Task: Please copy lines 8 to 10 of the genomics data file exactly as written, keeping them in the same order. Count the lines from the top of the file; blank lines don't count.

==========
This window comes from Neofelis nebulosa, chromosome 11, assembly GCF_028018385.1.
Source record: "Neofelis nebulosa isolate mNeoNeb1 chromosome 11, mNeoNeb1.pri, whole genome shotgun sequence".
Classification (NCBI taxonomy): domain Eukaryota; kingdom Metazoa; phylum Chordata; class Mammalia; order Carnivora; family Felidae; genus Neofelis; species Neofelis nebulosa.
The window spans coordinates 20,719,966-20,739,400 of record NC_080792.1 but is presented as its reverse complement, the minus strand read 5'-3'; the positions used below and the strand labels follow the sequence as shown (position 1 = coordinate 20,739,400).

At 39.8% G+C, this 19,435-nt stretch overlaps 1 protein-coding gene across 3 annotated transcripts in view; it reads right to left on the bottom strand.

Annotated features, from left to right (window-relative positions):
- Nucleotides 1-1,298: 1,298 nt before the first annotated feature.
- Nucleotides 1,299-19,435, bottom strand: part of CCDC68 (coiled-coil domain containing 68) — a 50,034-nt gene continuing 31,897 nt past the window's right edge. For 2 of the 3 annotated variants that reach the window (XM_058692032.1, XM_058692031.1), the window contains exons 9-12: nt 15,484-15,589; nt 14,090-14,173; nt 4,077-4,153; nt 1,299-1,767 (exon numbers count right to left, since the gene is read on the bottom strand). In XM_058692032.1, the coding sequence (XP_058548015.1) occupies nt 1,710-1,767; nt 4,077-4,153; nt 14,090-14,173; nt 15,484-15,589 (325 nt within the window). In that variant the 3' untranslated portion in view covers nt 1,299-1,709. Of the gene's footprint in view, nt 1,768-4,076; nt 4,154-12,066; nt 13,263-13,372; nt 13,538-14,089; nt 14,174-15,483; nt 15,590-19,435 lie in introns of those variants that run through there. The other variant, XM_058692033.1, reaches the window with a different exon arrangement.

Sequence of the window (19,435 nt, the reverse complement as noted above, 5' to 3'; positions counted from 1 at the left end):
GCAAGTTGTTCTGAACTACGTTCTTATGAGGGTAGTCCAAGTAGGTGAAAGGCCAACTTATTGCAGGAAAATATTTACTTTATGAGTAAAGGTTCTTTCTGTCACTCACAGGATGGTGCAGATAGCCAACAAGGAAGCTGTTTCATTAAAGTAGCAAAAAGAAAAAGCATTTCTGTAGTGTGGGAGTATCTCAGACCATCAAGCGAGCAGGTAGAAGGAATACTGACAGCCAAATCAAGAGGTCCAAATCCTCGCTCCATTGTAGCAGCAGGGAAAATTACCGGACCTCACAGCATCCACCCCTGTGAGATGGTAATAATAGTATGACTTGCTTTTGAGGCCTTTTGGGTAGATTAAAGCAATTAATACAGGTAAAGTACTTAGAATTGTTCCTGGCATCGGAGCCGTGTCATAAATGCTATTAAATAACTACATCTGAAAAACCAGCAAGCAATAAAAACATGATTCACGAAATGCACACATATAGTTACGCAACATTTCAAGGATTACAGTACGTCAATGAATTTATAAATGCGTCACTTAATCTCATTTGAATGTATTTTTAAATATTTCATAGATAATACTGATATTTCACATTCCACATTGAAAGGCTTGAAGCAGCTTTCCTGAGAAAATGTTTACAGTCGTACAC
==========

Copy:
- Nucleotides 1,299-19,435, bottom strand: part of CCDC68 (coiled-coil domain containing 68) — a 50,034-nt gene continuing 31,897 nt past the window's right edge. For 2 of the 3 annotated variants that reach the window (XM_058692032.1, XM_058692031.1), the window contains exons 9-12: nt 15,484-15,589; nt 14,090-14,173; nt 4,077-4,153; nt 1,299-1,767 (exon numbers count right to left, since the gene is read on the bottom strand). In XM_058692032.1, the coding sequence (XP_058548015.1) occupies nt 1,710-1,767; nt 4,077-4,153; nt 14,090-14,173; nt 15,484-15,589 (325 nt within the window). In that variant the 3' untranslated portion in view covers nt 1,299-1,709. Of the gene's footprint in view, nt 1,768-4,076; nt 4,154-12,066; nt 13,263-13,372; nt 13,538-14,089; nt 14,174-15,483; nt 15,590-19,435 lie in introns of those variants that run through there. The other variant, XM_058692033.1, reaches the window with a different exon arrangement.

Sequence of the window (19,435 nt, the reverse complement as noted above, 5' to 3'; positions counted from 1 at the left end):
GCAAGTTGTTCTGAACTACGTTCTTATGAGGGTAGTCCAAGTAGGTGAAAGGCCAACTTATTGCAGGAAAATATTTACTTTATGAGTAAAGGTTCTTTCTGTCACTCACAGGATGGTGCAGATAGCCAACAAGGAAGCTGTTTCATTAAAGTAGCAAAAAGAAAAAGCATTTCTGTAGTGTGGGAGTATCTCAGACCATCAAGCGAGCAGGTAGAAGGAATACTGACAGCCAAATCAAGAGGTCCAAATCCTCGCTCCATTGTAGCAGCAGGGAAAATTACCGGACCTCACAGCATCCACCCCTGTGAGATGGTAATAATAGTATGACTTGCTTTTGAGGCCTTTTGGGTAGATTAAAGCAATTAATACAGGTAAAGTACTTAGAATTGTTCCTGGCATCGGAGCCGTGTCATAAATGCTATTAAATAACTACATCTGAAAAACCAGCAAGCAATAAAAACATGATTCACGAAATGCACACATATAGTTACGCAACATTTCAAGGATTACAGTACGTCAATGAATTTATAAATGCGTCACTTAATCTCATTTGAATGTATTTTTAAATATTTCATAGATAATACTGATATTTCACATTCCACATTGAAAGGCTTGAAGCAGCTTTCCTGAGAAAATGTTTACAGTCGTACAC